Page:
She understood, I think. She lost her father at the same age as I lost mine. In fact, she was a little younger, I believe. She explained that she thought that I had never let myself grieve sufficiently for his death. She observed, indisputably, that there would be—indeed, there were already—many more endings to be grieved during my life, whether the end of a marriage, of a friendship, or some other loss. If I didn’t learn to grieve now, she explained, all those wounds would remain raw; they would never heal.

The duck believes her but the rabbit doesn’t. The duck’s motto is “let it go,” like the song from Frozen[1] The rabbit’s motto is: repress, repress, and, if in doubt, repress.

I believe that I have gained a lot from therapy including the ability to recognize ongoing and endlessly repeated behavioral patterns, and the ability to carefully tease out (odd that a literature professor has to be taught this) and hold up to the light the various stories I’ve told myself over the years about who I am. But have I been healing myself or dissecting myself like an anatomist? I am not sure.

Last night I wanted to cry and cry. While the children ate their dessert and watched television, I shut myself in the bathroom and sobbed. I didn’t want to be like this in front of them; in fact I told myself that I really shouldn’t be like this in front of them. It would upset them, I thought. So I took a Lorazepam, prescribed by Dr. F for moments such as these. And slowly it worked its magic, a feeling of calmness seeping slowly across my body.

Later I talked to several friends, all women, all parents, about my fear of crying in front of my children. They all suggested to me, gently, kindly, that perhaps it was all right to cry in front of them.

I realized that this had truly not occurred to me as an option. I wondered why and thought back to times I remembered my parents crying.

I could only remember two. The first time was a few months before my father’s death. We were on holiday in Spain. A family dinner turned dark quickly and unexpectedly. I had made some silly joke when my father had said something about my mother; my joke was along the lines of, “Oh, I think you must be thinking of your other wife, ha ha”; ha ha because my mother was my father’s first and only wife, or so I thought. “Well I was married before!” my father said jovially, laughing. I actually laughed out loud, the idea was so preposterous – not the idea that he had been married before, but the idea that he had been married before and never mentioned it in all the eighteen years I’d been alive. My mother wasn’t laughing. She said my father’s name gently, sadly, as if saying, “are you sure you want to do this?”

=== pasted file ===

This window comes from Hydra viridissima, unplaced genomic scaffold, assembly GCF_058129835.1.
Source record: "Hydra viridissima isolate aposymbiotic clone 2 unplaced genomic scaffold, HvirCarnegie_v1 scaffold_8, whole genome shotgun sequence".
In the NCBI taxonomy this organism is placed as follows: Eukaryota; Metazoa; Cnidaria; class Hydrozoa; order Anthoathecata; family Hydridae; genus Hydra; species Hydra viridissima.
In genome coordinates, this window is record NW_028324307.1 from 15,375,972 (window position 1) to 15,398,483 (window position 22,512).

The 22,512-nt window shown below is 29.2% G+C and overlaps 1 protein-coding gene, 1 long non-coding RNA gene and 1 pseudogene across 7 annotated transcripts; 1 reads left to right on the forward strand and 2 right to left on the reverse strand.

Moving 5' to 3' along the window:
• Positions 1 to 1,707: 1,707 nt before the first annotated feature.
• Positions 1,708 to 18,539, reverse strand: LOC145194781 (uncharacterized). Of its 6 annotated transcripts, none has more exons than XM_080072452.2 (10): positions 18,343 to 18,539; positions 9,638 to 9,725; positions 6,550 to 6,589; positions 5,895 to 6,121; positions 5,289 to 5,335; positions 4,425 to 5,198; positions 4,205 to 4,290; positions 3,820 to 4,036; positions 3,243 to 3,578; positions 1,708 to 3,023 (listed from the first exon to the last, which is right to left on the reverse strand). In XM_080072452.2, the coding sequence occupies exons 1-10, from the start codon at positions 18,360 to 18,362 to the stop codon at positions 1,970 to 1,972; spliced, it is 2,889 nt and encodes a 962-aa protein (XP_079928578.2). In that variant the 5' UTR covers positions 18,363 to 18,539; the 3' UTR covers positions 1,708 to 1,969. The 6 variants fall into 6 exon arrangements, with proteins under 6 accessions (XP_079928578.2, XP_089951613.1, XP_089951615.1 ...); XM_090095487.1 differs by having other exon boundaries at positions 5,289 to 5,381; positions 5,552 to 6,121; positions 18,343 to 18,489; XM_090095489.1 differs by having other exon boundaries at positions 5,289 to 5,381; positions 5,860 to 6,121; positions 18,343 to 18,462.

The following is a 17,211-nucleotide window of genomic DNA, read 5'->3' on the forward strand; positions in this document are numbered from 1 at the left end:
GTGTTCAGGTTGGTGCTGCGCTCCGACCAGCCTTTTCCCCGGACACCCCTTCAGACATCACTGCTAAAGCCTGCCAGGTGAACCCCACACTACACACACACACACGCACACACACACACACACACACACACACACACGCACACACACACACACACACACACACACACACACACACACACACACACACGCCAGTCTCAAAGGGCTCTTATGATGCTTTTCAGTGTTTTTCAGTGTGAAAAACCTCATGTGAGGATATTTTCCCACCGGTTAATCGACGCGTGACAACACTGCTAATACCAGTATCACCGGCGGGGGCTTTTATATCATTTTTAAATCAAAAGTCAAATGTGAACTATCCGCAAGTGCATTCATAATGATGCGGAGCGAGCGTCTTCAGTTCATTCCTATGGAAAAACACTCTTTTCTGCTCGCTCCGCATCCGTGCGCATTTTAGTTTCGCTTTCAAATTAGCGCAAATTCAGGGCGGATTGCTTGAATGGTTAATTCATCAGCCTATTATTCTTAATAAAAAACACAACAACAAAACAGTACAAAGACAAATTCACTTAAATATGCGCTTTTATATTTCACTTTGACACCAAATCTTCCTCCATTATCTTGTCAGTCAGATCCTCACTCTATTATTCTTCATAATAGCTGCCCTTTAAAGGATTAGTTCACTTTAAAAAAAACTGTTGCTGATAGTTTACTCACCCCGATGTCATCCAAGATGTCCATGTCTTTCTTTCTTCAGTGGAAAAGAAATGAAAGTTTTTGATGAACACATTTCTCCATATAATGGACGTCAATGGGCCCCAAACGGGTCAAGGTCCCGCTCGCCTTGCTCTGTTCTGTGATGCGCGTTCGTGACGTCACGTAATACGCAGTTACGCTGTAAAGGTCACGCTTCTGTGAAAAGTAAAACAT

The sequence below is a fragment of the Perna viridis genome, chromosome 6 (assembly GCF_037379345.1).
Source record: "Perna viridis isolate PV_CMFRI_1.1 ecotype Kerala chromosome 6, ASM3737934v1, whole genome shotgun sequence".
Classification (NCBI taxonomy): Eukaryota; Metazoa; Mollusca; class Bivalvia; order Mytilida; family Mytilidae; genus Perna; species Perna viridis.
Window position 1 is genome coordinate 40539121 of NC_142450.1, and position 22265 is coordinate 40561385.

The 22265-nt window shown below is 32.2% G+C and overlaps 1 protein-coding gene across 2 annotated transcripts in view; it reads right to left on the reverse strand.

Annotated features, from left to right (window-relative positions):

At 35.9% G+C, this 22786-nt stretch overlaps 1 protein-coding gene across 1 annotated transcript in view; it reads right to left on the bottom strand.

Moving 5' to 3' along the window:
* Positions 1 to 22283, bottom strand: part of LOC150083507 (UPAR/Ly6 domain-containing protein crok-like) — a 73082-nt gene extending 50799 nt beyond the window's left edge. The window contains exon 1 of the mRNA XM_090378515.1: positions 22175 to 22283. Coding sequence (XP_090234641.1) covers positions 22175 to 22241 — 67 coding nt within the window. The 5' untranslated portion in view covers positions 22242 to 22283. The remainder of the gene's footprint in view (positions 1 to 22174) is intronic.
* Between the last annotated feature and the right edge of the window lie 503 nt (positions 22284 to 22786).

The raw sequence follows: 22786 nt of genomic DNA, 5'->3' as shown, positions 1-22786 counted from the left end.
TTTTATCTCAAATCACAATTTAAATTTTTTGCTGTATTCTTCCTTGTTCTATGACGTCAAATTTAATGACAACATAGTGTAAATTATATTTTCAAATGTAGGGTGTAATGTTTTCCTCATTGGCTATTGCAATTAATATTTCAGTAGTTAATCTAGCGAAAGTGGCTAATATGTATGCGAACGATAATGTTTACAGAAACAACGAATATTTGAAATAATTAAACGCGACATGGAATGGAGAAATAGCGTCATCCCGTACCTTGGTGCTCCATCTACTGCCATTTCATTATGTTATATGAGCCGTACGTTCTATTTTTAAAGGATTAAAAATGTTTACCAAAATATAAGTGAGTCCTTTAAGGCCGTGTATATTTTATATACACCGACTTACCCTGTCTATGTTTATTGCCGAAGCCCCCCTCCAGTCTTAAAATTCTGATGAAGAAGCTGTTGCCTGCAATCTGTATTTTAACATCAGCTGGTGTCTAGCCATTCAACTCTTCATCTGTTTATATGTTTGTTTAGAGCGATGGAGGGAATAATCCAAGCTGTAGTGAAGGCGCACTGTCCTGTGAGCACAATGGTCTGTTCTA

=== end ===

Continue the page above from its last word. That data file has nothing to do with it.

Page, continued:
The details don’t matter and it’s not my story to tell. The point is that I remember, as my father told me the details, that he was crying. And I remember feeling angry that he was crying because I was already angry with him and seeing him cry made me feel sorry for him too but I didn’t want to have to feel sorry for him.

The memory of my mother crying is from just two months later, after my father died. What I remember most clearly is that I felt not grief or compassion but anger that I had to be the one to comfort and look after her, combined with deep shame at my anger.

When I reflect on these memories today, something comes into focus that wasn’t there yesterday. I thought, yesterday, that I couldn’t cry in front of my children because I remembered how angry I’d been when I saw my parents crying. But I think, now, that I was mistaken about why I was angry. It wasn’t witnessing my parents crying that made me angry: I was angry that my father had kept a secret from me; I was angry that my mother’s grief was so overwhelming that there was no room for my own.

This morning when I woke up my left eyelid felt heavy. It was a blocked tear duct; I’ve had it before. Treat it with warm compresses, the internet says, and the blockage should right itself.

Is a blocked tear duct the universe’s way of telling me that God is a Freudian, I wondered? You know, if you repress the feelings, you’ll create a blockage, geddit?

Frankly, I wouldn’t be surprised if God were a Freudian. There have been signs.

But if that IS what it means, if God IS trying to tell me not to bottle up my feelings, all I have to say is, why are you such a fucking literalist, God? I mean, think of some of the other options that were available to you: perhaps a clogged pipe? Well, frankly, I’m thankful you didn’t go that route. A wine bottle that wouldn’t open? Actually, I’m also grateful you didn’t go that route. But what about a nice swollen cloud pregnant with rain? That would have been pretty at least.

But no. You give me a blocked tear duct as a heavy-handed way of telling me that I’ve just gotta cry, cry, cry, cry, cry, I’ve gotta cry it out, cry it out, as either Taylor Swift or Dr. Richard Ferber, or possibly both will surely put it one of these days.

Notes

[1] The duck loves that film. It makes him cry. The rabbit just rolls her eyes and murmurs, “I don’t get what the big deal is, it’s just Sense and Sensibility with snow,” and, I must say, I think she has a point.